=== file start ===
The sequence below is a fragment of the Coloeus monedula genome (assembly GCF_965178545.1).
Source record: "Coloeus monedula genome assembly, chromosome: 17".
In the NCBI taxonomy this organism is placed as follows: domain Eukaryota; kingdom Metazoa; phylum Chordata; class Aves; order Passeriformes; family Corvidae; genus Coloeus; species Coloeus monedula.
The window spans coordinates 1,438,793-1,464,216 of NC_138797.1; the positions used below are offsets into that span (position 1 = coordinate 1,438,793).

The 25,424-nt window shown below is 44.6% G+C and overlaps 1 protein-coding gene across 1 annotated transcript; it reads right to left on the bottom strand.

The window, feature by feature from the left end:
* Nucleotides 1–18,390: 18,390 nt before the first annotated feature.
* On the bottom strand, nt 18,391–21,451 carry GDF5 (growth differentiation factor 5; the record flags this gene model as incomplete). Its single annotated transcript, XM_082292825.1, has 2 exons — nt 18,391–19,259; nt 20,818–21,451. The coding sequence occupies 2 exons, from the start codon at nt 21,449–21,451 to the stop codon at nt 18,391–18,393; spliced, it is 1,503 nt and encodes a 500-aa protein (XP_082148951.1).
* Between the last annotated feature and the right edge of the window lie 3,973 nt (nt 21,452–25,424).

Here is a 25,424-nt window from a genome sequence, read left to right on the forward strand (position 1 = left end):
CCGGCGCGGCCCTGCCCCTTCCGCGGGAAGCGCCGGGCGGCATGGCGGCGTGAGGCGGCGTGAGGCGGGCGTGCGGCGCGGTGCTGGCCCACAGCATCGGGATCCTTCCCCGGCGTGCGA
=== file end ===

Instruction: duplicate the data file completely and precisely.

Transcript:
The sequence below is a fragment of the Coloeus monedula genome (assembly GCF_965178545.1).
Source record: "Coloeus monedula genome assembly, chromosome: 17".
In the NCBI taxonomy this organism is placed as follows: domain Eukaryota; kingdom Metazoa; phylum Chordata; class Aves; order Passeriformes; family Corvidae; genus Coloeus; species Coloeus monedula.
The window spans coordinates 1,438,793-1,464,216 of NC_138797.1; the positions used below are offsets into that span (position 1 = coordinate 1,438,793).

The 25,424-nt window shown below is 44.6% G+C and overlaps 1 protein-coding gene across 1 annotated transcript; it reads right to left on the bottom strand.

The window, feature by feature from the left end:
* Nucleotides 1–18,390: 18,390 nt before the first annotated feature.
* On the bottom strand, nt 18,391–21,451 carry GDF5 (growth differentiation factor 5; the record flags this gene model as incomplete). Its single annotated transcript, XM_082292825.1, has 2 exons — nt 18,391–19,259; nt 20,818–21,451. The coding sequence occupies 2 exons, from the start codon at nt 21,449–21,451 to the stop codon at nt 18,391–18,393; spliced, it is 1,503 nt and encodes a 500-aa protein (XP_082148951.1).
* Between the last annotated feature and the right edge of the window lie 3,973 nt (nt 21,452–25,424).

Here is a 25,424-nt window from a genome sequence, read left to right on the forward strand (position 1 = left end):
CCGGCGCGGCCCTGCCCCTTCCGCGGGAAGCGCCGGGCGGCATGGCGGCGTGAGGCGGCGTGAGGCGGGCGTGCGGCGCGGTGCTGGCCCACAGCATCGGGATCCTTCCCCGGCGTGCGA